MEDIA RELEASE: Maine DOE Farm to School Cook-off Takes on New Format

people cooking in industrial kitchen
Competitors cooking the 2019/2020 Cook-off.

AUGUSTA –The Maine Department of Education, Child Nutrition team is holding its annual Farm to School Cook-off in SY 2021 as usual, except this year it will look a bit differently. The cook-off is a statewide culinary competition for teams of school nutrition professionals and students to promote local foods in school meals. This voluntary competition is made available to all school districts in the state.

On a “typical” year, the cook-off would involve three regional competitions that take place in locations across the state (including CTE culinary arts centers), and a finals competition in the Child Nutrition Culinary Classroom. To adapt to these ever-changing times, the format for the 2021 cook-off will be as follows:

Round 1– virtual cook-off (March 2021). Teams will submit videos of their breakfast and lunch meals to be posted on the Child Nutrition website, where voting will take place. The top three teams will advance to round 2.

The video presentation will include details on local ingredients, techniques used, feasibility, and anything else the team would like to share.

Round 2– final cook-off (May 2021). The top teams will compete in the Child Nutrition Culinary Classroom in Augusta! The 2021 Farm to School Cook-off champion will be awarded a plaque and the opportunity to be spokespeople in the 2022 cookbook. Please note all necessary precautions will be taken, including face coverings and social distancing of teams in the culinary classroom. The Child Nutrition team will be monitoring any changes needed to this format to ensure the safety of all participants.

Each team will prepare a breakfast and lunch meal within a specific time frame using at least three ingredients that are grown, raised, caught, or manufactured in the State of Maine and meet Summer Food Service Program meal requirements as well as one USDA food. Local eggs and local parsnips will be used as “challenge” ingredients in the competition. All recipes will later be shared in a Maine farm to school cookbook to be used in future summer meals programs.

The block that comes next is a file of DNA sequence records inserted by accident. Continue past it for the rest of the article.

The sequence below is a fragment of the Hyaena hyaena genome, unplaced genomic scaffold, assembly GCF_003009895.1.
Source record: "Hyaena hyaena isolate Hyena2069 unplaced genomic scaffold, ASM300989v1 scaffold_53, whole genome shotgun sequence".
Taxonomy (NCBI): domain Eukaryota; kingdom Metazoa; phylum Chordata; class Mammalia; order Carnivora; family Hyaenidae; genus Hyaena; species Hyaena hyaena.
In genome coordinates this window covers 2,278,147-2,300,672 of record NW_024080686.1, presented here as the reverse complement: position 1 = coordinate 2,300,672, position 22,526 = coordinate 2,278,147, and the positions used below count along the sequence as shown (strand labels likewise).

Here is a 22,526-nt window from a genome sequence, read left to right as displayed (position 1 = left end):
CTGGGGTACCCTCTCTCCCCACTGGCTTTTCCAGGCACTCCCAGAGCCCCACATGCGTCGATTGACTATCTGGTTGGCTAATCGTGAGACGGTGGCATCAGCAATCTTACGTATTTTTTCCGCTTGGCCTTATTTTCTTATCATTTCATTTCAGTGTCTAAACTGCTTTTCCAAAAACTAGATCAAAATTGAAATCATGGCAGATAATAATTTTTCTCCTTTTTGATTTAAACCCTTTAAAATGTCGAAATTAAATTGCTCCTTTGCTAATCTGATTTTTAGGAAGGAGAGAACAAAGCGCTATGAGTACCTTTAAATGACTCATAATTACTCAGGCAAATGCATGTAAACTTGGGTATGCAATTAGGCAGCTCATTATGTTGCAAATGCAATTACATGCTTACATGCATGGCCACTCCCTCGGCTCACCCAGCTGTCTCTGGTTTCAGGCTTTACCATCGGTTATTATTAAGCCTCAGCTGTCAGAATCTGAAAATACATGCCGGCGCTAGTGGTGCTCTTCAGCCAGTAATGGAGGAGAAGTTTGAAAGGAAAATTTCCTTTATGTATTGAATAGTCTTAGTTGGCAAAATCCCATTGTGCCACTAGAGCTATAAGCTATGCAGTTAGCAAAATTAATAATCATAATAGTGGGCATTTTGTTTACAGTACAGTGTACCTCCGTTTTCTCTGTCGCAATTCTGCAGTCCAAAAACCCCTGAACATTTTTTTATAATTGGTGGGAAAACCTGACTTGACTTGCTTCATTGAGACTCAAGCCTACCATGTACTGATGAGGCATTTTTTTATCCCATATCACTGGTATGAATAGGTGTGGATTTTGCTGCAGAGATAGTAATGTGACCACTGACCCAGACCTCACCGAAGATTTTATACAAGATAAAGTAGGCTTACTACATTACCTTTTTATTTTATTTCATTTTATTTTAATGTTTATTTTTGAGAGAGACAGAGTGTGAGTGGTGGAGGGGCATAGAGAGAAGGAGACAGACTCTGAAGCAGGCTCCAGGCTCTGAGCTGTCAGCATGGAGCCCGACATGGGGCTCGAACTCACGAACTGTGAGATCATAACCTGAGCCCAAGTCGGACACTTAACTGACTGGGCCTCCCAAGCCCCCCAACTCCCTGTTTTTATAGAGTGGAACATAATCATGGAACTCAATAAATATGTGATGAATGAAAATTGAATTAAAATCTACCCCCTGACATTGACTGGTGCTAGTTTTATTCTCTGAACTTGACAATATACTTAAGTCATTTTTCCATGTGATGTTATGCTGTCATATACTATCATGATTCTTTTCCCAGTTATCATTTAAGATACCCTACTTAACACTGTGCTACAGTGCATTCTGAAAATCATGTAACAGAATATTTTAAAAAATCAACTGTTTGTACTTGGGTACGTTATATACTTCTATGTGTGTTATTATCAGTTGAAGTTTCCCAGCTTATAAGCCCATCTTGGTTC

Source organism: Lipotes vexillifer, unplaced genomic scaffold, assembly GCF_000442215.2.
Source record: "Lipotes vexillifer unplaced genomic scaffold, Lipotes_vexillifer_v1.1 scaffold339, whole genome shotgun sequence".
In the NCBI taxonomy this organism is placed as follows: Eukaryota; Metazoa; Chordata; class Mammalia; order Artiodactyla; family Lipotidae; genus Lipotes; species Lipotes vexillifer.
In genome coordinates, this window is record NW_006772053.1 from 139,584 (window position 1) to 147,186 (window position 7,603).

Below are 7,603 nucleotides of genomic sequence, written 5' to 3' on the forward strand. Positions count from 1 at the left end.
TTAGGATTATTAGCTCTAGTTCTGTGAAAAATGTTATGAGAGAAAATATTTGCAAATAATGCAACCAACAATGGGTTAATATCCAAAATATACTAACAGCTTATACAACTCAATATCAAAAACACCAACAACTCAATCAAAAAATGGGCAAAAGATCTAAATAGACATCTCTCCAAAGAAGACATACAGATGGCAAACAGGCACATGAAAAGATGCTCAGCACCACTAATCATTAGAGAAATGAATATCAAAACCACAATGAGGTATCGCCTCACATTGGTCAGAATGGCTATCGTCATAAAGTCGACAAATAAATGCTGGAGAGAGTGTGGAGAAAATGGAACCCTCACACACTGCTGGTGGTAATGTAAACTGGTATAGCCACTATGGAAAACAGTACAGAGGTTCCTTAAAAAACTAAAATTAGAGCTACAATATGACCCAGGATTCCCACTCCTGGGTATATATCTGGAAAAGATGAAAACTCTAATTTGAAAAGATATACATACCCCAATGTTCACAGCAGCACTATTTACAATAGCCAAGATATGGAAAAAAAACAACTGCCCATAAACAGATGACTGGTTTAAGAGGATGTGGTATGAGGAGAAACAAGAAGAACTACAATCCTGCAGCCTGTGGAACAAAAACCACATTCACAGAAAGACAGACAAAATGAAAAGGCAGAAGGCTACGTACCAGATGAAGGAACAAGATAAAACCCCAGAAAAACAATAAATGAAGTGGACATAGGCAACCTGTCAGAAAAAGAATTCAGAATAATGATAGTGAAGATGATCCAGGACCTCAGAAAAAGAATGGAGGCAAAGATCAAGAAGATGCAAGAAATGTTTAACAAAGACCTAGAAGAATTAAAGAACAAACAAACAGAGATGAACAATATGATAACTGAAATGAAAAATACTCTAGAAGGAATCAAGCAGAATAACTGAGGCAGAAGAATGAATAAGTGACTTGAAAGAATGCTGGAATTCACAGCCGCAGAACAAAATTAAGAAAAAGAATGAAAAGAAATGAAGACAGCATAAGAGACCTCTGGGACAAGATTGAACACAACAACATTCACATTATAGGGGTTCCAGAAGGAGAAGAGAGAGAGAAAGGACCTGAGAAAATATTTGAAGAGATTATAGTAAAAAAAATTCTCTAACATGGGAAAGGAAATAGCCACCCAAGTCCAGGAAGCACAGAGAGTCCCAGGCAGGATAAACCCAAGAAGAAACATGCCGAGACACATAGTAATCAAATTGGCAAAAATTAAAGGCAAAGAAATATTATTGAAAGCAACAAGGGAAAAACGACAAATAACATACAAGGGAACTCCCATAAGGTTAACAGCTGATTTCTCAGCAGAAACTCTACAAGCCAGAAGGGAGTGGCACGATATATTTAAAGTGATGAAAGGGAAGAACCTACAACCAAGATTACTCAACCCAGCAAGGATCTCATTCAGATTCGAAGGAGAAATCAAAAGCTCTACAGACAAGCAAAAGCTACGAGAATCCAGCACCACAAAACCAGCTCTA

Interested school districts can find more information and the link to register on the Maine Child Nutrition website. The registration deadline is December 18, 2020. For more information on Maine’s Farm and Sea to School program, visit https://www.maine.gov/doe/farmtoschool.

Middle School Career and Technical Education: New Grant Information and Resources

The Career and Technical Education (CTE) Team recently released information regarding Pilot C for implementing Middle School CTE programs. Middle School CTE provides an opportunity for Maine middle school students to experience hands on learning, workplace skills, and career exploration. CTE empowers students to explore interests and discover activities that are inspiring, experience potential career pathways, and gives them an awareness of the many options that are available.

In June of 2017, the legislature enacted law to expand CTE opportunities by requiring Maine schools to provide access to developmentally appropriate CTE for middle school students (grades 6-8). Along with this legislation, there was an opportunity for CTE schools to apply for grant funding to pilot a Middle School CTE program. In the fall of 2019, Maine Department of Education (DOE) opened the first round (Pilot A) of grants and 14 CTE schools applied and received funding. The second round (Pilot B) application had 14 grantees as well, and now Pilot C is available.

The MS-CTE Pilot C Grant applications are available and must be submitted to the MDOE by December 15, 2020. The grant must be expended or encumbered by June 30, 2021. Funds may be used in school year 20-21 and/or during school year 21-22 with proper obligation. (Obligation means amount representing orders placed, contracts awarded, services received, and similar transactions during an accounting period that will require payment during the same, or a future, period.) Through the current pilots, middle school students are discovering the many opportunities that are available to them in CTE. These pilots have included CTE camps, in school MS-CTE experiences, professional development opportunities for teachers at both the middle school and CTE school, hands on CTE tours, as well as after school CTE programming.

The Middle School CTE programs thrive with collaboration between the CTE schools and the middle schools. The middle schools and CTE schools work together to design a program that will meet the needs of the students and provide an engaging learning experience. Alignment with the middle school CTE standards is required for all programs. These standards are in draft form and are being reviewed through the implementation of the current pilot programs. The current draft standards can be found here.

For additional information please visit the Middle School CTE web site at https://www.maine.gov/doe/learning/cte/schools/middleschool or contact Margaret Harvey at margaret.harvey@maine.gov

Get to Know the DOE Team: Meet Maryalice Crofton

Maine DOE Team member Maryalice Crofton from Volunteer Maine is being highlighted this week as part of the Get to Know the Maine DOE Campaign. Learn a little more about Maryalice in the brief question and answer below.

What are your roles with DOE?